For the vast majority of us, the general public does not have intimate relationships with our professional “outputs.” Even for doctors and teachers, whose work is deeply important to the well-being of our society, their day to day efforts have a tangible effect on a limited audience. Architecture is different. It is far bigger than the people that “use” the building on a daily basis. Without getting too literal, architecture is permanent. A building is there to stay. It imposes its will on the surrounding area. As a result, I question to what degree the architectural profession has a responsibility to the rest of us. Is the architect free to design exactly how he pleases or must he take into consideration its effect on society long after he is gone? Is architecture a gift for society or is it a statement to society? Is the architect the ultimate benefactor or the ultimate egoist?
In any discussion of creative liberties, I tend to scribe to the more is better philosophy. I have noted that architecture has a unique ability to break with convention and take the viewer out of a certain comfort zone. It has the ability to perturb, to provoke, to puzzle. It is not as simple as this, however. For me, it is a matter of intention. An architect should not confound nor discomfit his audience for his own sake. He should not derive pleasure nor beguilement from his viewer’s befuddlement. He must have the viewer's welfare in mind, and if in doing so, he confounds the viewer, then this is a small price to pay. Machiavelli has gotten a bad rap over the years, but his philosophy resonates here. If the end justifies the means, I am all for the means. Intention is what distinguishes the ultimate benefactor from the ultimate egoist.
I present you with two case studies.
The first is Frank Gehry’s newly constructed IAC building on the West Side Highway in Manhattan. Its undulating and fluid form make it a welcome break from the ubiquitous glass box office towers of New York, but still, it somehow feels contrived. It suggests selfish intentions. It is as if he knows people are going to walk by and say “cool” and “wow?” But where is the substance? Where is the original thought? What challenge is he presenting? I am a huge fan of Gehry’s Guggenheim in Bilbao, but the IAC Building seems like a lukewarm attempt to replicate this previous brilliance. It feels as if it is built for his own amusement, and in doing so, he shows irreverence and a lack of concern for his viewer.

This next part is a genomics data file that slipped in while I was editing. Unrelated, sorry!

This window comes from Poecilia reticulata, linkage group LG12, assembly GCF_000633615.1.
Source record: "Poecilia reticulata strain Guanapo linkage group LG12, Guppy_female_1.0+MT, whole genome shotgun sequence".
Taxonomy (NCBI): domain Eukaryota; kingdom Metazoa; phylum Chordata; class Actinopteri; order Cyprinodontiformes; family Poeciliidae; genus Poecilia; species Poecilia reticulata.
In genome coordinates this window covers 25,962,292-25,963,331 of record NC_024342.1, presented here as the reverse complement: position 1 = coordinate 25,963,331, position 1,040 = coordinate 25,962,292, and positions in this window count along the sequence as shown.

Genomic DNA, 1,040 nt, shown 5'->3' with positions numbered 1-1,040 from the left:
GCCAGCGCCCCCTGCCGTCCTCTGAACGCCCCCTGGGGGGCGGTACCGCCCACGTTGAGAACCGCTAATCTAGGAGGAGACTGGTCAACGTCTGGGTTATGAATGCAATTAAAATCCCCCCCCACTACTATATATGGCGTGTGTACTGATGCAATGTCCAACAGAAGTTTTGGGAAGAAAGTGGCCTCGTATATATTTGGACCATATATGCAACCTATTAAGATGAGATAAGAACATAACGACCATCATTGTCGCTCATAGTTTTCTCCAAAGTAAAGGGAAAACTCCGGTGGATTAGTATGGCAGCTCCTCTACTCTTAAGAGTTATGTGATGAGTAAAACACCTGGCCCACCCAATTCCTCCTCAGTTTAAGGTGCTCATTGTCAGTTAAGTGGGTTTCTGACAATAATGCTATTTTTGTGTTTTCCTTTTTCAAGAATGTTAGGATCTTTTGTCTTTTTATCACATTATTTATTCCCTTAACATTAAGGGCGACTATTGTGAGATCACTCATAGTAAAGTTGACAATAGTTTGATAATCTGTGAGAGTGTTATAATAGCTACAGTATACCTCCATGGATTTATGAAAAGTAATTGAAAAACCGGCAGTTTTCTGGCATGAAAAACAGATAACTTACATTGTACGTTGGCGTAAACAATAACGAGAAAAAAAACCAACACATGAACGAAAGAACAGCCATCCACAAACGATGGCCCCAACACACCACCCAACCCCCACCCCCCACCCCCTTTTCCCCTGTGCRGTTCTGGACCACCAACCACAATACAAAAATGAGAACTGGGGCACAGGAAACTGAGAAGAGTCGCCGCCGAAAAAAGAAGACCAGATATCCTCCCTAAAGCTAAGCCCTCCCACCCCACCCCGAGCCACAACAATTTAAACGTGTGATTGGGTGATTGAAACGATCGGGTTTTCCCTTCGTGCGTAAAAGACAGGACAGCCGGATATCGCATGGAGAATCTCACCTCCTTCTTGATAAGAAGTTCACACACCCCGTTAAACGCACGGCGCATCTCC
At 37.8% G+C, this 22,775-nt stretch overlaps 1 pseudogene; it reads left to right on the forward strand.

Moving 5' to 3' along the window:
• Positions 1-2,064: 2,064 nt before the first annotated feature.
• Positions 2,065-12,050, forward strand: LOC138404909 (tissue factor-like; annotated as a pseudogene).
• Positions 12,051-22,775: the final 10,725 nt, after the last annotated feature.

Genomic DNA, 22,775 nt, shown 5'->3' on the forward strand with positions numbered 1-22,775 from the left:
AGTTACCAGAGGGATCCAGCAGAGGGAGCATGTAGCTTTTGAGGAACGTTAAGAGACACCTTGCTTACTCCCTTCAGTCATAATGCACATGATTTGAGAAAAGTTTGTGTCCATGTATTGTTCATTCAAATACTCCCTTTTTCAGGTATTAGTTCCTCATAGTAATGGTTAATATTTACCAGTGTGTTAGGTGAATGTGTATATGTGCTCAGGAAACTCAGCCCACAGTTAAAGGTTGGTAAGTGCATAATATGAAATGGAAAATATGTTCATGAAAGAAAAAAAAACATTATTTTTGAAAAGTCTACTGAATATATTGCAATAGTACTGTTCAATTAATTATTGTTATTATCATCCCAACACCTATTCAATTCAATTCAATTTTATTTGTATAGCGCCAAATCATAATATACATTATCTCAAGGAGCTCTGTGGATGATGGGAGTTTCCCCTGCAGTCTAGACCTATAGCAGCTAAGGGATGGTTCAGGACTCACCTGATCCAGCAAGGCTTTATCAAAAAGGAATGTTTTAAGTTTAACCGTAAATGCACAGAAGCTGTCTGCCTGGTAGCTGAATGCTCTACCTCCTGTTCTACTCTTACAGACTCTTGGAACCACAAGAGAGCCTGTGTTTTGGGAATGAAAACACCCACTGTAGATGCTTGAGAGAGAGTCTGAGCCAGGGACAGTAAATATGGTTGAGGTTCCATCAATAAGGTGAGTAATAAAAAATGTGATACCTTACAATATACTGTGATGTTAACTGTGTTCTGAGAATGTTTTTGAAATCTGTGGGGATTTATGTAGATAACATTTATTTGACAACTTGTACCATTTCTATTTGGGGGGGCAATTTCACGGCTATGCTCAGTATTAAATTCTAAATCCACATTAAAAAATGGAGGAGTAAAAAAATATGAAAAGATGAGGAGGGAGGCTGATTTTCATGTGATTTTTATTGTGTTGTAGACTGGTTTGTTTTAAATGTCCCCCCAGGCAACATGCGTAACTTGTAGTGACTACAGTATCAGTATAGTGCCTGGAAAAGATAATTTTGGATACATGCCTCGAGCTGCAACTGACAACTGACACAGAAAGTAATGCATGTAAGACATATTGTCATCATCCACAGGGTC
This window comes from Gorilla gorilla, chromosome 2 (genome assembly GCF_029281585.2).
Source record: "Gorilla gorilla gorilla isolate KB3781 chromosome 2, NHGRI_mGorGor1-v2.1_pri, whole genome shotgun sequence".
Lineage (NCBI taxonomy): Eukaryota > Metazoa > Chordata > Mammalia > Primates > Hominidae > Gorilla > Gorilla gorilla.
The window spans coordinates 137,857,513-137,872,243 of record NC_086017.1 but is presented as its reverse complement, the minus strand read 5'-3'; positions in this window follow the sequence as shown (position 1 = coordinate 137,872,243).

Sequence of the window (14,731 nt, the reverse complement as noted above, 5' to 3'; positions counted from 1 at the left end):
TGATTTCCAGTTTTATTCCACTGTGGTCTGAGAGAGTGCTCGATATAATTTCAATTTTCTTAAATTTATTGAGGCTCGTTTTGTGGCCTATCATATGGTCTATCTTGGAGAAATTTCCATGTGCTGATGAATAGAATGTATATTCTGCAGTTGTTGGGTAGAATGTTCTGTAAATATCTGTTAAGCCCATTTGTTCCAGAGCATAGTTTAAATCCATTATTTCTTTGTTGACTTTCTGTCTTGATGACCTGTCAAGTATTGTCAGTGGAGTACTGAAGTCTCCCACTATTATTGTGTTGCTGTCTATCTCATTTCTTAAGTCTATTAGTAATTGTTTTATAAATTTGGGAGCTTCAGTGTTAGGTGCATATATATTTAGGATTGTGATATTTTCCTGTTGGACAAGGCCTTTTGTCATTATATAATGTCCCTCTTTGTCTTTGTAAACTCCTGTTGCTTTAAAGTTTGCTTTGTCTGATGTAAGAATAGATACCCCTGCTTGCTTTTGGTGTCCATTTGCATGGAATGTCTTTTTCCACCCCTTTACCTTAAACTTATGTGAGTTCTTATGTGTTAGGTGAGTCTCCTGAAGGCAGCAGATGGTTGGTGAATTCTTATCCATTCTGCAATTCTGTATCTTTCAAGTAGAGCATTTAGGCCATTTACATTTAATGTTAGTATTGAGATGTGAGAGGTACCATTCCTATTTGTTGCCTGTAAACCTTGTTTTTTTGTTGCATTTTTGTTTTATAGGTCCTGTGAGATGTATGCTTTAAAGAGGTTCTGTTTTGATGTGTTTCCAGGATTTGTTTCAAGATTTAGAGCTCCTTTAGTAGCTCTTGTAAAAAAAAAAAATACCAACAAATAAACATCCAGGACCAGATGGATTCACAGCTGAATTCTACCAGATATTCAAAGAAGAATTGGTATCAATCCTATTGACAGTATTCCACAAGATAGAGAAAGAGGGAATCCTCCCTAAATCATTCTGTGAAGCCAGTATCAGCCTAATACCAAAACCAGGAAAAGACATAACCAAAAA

In contrast are the works of Antoni Gaudi that can be found all over the city of Barcelona. Gaudi, from the very beginning, broke with the neo-classical and romantic architecture of his contemporaries in favor of a style that was uniquely his own. He eschewed the inorganic and monotonous for the natural and the vibrant. Take La Sagrada Famigilia or Casa Battlo as examples. These buildings have hallucinatory and magical qualities that leave us bewildered, confused, and inspired. He is telling us to put everything we thought we knew on the side because we aren’t going to need it for awhile. Only then is it possible to start fresh, open our minds, look around. His intentions do not feel selfish. They do not feel contrived. When I look up at one of his buildings, I feel fortunate. I feel like he gets that proverbial “it” and that architecture is his chosen method of dissemination. There is a fine line between the natural and the factitious, and he challenges us to decide to which category his architecture belongs. Benefactor, maybe. Egoist, hard to tell. But brilliant, hard to argue with.